Politics is Viral — AND Local

Cross-posted on techPresident

An online politics wrap-up article by Jose Antonio Vargas published in the Post this weekend has been working its way through the internet politics crowd over the past couple of days, being posted on Facebook, forwarded on Twitter and zapped via email. It’s a good piece, and it reflects the time that Jose has spent covering the online politics beat — he was one of the few mainstream journalists who really dug into HOW people were using the internet for politics this time around, as they created a profoundly new environment for politicians, journalists and activists alike.

I have to take my friend to task over the title, however — which in his defense, may have been written by a copyeditor rather than by Jose himself. “Politics Is No Longer Local. It’s Viral” sounds catchy, playing off the legendary observation that “all politics is local.” It’s also almost embarrassingly wrong, and a serious misunderstanding of the realities of the Obama campaign.

How did Obama turn out the votes that delivered the Democrats a bundle of traditionally Red states? Through an online-organized mobilization operation that was local in orientation by design. In fact, one of the central pieces of genius of the Obama campaign was that it devised and replicated an organizational structure and a set of online tools that put people to work directly in their own communities. The Obamans used database-driven block-walking as a key source of both information and votes, relying on the idea that people trust those whom they already know or with whom they share a neighborhood connection. Of course, non-local contacts and “viral” spread mattered (as did virtual phone banks, MyBarackObama and those emails and texts you sent your momma), but the essence of the Obama community organizing model WAS community, and not just of the virtual kind.

More broadly, the viral connections Jose is talking about (the spread of information from person to person to person) are often ultimately BASED on place, since most of our social connections derive from sharing a personal space — a town, a street, a dorm, a barracks or a bedroom. You can see it in the very first example he describes, which is a meeting of University of Northern Iowa students in a bowling alley. Yes, they organized through the Facebook, and yes they learned about Obama’s positions in part through YouTube, but when it was time for the real work of politics, they met face-to-face at a bowling alley, and they played their most important role by standing in line at their own precinct caucuses. Which sounds pretty local to me.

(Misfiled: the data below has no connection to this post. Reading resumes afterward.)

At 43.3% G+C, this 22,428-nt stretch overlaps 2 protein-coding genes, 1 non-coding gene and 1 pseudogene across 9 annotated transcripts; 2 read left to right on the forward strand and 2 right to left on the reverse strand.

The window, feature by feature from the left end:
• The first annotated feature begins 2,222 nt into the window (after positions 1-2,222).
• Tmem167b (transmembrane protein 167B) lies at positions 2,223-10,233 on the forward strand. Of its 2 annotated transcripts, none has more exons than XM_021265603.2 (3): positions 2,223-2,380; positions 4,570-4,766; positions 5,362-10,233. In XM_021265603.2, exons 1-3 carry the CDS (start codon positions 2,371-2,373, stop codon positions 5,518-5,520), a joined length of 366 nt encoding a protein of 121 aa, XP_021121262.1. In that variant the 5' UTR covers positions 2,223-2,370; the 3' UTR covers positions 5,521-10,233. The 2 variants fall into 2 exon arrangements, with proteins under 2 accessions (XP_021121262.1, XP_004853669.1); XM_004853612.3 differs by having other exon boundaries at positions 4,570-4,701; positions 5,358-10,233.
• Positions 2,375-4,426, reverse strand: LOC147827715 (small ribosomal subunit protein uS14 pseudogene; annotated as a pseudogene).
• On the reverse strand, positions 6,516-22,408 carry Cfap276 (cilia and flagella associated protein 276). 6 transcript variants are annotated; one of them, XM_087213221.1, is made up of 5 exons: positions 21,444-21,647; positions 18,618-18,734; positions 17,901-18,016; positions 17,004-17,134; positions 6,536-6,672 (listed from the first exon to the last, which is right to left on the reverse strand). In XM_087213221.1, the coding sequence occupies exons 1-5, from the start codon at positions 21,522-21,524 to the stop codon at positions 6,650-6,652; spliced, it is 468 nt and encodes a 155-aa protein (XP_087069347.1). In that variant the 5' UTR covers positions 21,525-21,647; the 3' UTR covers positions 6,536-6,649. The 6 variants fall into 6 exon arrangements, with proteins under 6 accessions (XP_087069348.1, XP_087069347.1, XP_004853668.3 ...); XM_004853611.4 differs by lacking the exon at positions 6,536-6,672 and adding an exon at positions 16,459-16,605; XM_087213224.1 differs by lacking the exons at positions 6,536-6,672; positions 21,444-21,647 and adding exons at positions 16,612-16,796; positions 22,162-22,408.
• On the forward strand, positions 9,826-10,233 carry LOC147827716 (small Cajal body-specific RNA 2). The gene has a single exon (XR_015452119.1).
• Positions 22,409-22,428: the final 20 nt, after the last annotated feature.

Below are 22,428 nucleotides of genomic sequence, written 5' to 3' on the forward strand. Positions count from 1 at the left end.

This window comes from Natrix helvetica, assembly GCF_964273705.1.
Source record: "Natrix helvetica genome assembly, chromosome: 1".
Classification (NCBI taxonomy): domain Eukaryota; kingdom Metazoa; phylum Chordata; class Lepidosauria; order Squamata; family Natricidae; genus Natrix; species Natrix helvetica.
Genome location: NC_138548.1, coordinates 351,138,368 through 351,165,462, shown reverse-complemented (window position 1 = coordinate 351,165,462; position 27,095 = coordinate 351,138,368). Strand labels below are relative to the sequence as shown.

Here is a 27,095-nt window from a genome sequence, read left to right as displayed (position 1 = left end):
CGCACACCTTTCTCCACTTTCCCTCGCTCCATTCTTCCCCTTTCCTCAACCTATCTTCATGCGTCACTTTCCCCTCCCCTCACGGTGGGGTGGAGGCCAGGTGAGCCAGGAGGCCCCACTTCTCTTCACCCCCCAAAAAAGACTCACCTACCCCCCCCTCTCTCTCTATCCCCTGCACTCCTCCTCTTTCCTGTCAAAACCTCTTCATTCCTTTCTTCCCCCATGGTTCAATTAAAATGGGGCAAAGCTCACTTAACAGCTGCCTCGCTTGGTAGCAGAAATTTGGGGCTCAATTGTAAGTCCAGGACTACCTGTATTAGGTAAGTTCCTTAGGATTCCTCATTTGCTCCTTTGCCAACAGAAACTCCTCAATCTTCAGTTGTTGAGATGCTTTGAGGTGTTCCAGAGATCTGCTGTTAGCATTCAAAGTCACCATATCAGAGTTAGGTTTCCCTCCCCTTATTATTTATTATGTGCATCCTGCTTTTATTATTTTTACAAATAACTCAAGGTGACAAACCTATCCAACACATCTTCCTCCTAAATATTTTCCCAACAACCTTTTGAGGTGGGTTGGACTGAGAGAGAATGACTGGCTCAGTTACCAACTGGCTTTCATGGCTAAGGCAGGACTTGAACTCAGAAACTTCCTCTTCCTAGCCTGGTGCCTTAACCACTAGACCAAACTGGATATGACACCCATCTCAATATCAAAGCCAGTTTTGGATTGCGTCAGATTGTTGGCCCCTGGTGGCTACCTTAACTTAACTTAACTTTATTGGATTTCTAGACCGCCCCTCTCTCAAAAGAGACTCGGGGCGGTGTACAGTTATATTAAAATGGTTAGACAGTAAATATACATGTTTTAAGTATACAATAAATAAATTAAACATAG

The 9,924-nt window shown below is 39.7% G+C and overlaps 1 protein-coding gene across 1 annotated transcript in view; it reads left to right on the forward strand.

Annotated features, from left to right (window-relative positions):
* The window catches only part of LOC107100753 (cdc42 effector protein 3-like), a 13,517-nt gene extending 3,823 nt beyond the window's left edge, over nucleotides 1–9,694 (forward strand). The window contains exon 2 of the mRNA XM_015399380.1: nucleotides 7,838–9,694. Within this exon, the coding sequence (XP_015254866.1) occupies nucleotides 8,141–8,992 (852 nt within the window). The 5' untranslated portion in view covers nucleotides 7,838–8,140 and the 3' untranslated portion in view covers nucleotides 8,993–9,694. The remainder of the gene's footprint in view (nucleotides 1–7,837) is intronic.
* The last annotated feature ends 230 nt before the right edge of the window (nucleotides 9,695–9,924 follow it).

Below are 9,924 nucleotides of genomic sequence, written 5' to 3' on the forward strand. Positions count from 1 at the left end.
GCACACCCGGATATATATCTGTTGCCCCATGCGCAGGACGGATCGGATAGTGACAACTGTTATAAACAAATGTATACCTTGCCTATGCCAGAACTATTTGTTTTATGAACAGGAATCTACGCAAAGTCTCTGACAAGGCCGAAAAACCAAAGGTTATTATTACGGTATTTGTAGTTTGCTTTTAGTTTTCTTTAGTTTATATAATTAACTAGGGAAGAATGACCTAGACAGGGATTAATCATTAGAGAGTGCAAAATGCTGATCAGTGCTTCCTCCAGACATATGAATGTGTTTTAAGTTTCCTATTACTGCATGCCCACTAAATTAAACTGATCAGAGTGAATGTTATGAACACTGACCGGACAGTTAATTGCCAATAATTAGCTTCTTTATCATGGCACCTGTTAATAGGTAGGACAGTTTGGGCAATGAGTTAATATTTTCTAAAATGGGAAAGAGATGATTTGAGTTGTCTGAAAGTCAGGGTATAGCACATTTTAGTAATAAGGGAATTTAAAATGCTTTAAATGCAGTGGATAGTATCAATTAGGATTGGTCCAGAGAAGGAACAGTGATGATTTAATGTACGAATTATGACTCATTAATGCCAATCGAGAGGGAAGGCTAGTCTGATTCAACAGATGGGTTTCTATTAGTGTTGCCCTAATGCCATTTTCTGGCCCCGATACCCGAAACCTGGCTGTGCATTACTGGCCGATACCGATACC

Obviously I don’t want to overstate the point, since one of the fascinating things about the internet is its ability to transcend geographic boundaries to bring people together into entirely new communities based on shared interests rather than on mere proximity. But humans more often use technology to enhance our immediate lives rather than to replace them, and elections aren’t won in the virtual world — they’re won in the real world, in the local world, in the places where we live and work and breathe. Future campaigns take note: viral PLUS local is the new reality, and one without the other is likely to fall far short of the goal.


Written by
Colin Delany
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  • Hey Colin, nice post, although I disagree with your critique of the Vargas piece. I remember reading that last week and thinking the same thing when I read the title, but maybe it was just that it WAS poorly titled. Vargas probably could have made a stronger point – as you did – about how the virality of social media makes the locality of politics that much more powerful. I think, though, that he really does make that point pretty well through his examples, and the Northern Iowa example is exactly that.

    You make a good point, though, talking about how (well, I THINK this was your point) the Obama campaign was smart about taking advantage of social media’s ability to “validate” relationships that people make on the local level in order to cement those relationships. The result was the strength of these unbelievable local machines that the campaign built. This was entirely innovative, and does seem to be the most powerful lesson to be learned.

    My question would still be how this is applied beyond the campaign. Andy

  • Andy, I love you like a brother, and it hurts me deeply to have to point this out, but I think you’re actually agreeing with me by the end. Boil it down and what I said was, good piece, bad title, and the piece actually contradicts the title. Which is also I think what you’re saying!

    As for the broad applicability, we’re seeing it every day in the nonprofit world, as plenty of groups are learning to use their supporter lists for more than overnight fundraising and email advocacy — some are finding ways and providing tools to turn supporters into evangelists in whatever communities they’re a part of (whether local or not).

  • Hey Colin, you’re right, I do agree with you more than I disagree. Your post was thought-provoking and I was showing the thought that it provoked, I guess! I like your additional points about the nonprofit world, by the way.